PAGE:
7) Take PTO days when you need to.
Employers who allow you to accrue PTO hours but never let you use them are dead wrong. Contact your state labor department and find out what recourse you have in this situation. If you can take time off, do it when you need to. It’s better to schedule a mental health day than to have to call in sick when your brain or body says, “Enough!”
8) Be matter of fact when someone asks you to dance on the ceiling (take on more than you can safely or sanely manage).
Don’t become flustered or offended. Just say, “Sorry, I’m not able (or willing) to do that.” If you get upset, you let the other person rattle your cage. Stay calm, and let them rant and rave. Just keep presenting a placid demeanor and watching them snit and snort. You don’t want to get in too much trouble at work, but you also don’t want to be the path of least resistance. If you are, they’ll always come to you before trying anyone else.
9) Do not do to yourself what you would not want done to your spouse or best friend.
Our limitations show where others leave off and we begin. Without these boundaries we would be used up and, in short order, disappear and cease to matter.
10) Take inventory periodically.
What works today might need tweaking two months or two years down the road. Be good to yourself. Register on your to-do list. Show up on your own radar. You’ll be able to work as a nurse (and survive as a person) much longer than if you become a martyr to the cause.Last edit by Joe V on Apr 18, '16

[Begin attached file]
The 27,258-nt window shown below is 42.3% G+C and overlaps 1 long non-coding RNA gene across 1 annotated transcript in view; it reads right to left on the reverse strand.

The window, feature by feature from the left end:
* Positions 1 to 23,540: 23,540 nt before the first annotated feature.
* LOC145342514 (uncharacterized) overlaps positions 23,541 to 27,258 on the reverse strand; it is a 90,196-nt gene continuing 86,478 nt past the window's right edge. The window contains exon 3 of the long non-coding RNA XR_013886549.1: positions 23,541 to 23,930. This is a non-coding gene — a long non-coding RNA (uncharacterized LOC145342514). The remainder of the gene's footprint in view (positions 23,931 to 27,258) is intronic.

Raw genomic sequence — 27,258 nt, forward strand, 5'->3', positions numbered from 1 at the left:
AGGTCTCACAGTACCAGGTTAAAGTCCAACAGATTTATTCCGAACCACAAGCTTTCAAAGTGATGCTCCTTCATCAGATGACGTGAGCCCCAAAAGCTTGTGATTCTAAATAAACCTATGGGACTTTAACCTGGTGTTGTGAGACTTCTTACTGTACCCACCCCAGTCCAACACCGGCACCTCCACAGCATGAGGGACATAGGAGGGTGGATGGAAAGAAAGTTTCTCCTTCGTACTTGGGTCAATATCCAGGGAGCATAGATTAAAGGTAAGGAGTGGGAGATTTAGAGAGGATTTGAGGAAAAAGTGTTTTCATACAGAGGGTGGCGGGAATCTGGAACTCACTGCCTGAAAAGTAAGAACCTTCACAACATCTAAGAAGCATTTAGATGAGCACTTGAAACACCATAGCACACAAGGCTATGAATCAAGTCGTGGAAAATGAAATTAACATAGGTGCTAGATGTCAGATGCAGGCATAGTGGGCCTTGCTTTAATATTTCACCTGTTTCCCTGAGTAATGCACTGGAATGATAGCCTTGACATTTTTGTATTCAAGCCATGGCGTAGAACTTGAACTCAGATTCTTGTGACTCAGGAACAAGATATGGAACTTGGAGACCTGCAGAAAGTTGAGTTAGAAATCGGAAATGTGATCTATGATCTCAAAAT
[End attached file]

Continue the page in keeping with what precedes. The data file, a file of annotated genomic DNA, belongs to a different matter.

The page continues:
Dec 10, '11The nurses I work with never take lunches or breaks. I am dead serious that they walk down the hall gulping quickly a cup of soup. Never ever have I seen anyone eat. There is not time. All the HUCs have been let go so there is no one to answer phones or call lights anymore (nurses have to do it). Therefore no one eats. I have put on about 40 pounds d/t working in the southeast US. Remember, no unions and it is true that the hospitals think they are doing you a favor by just giving you employment. If you make a stink you will be let go and that is what happened to me at my last gig. By the end of next year I will be completely out of nursing God willing if the economy turns.Dec 11, '11How sad. Even so, you can take comfort, as you are doing, by telling yourself that your days in nursing are numbered. If they weren't I'd encourage you to look for a new job or to check out a new area of nursing.
People just aren't meant to function at full tilt for days on end. And when they are asked to do so, they start having physical problems or anxiety-related s/s.
I hope the economy loosens up a bit and that upper-level corporate executives start seeing that treating staff members like appliances costs them more in the long run than being decent.
One can hope.Dec 11, '11Beautiful. I love how these tidbits are not only professional in nature, but personal as well. Thank you for posting, this will certainly not be the only time I read it.Dec 14, '11Dead on pro-active advice.
New nurses will do well to print this article out for handy reference. Learning to say no, when work spills over into your personal life by trying to invade it like kudzu, is the single best word a nurse can use on a daily basis. Don't be a lonely old nurse in a hospice wishing she/he spent more time with family than on hospital overtime.
Thanks for laying the truth out there rn/writer.Aug 31, '12In 35 years of nursing, I've rarely missed a lunch break. Sometimes it's at 10 AM or 3 PM, depending upon what the day looks like. Sometimes it's 7 minutes and occaisionally it's been 45. But I've found that there isn't much that cannot wait long enough for you to take a break and eat your lunch. CPR can't wait, obviously. If you don't take care of yourself, you won't be able to take care of anyone else.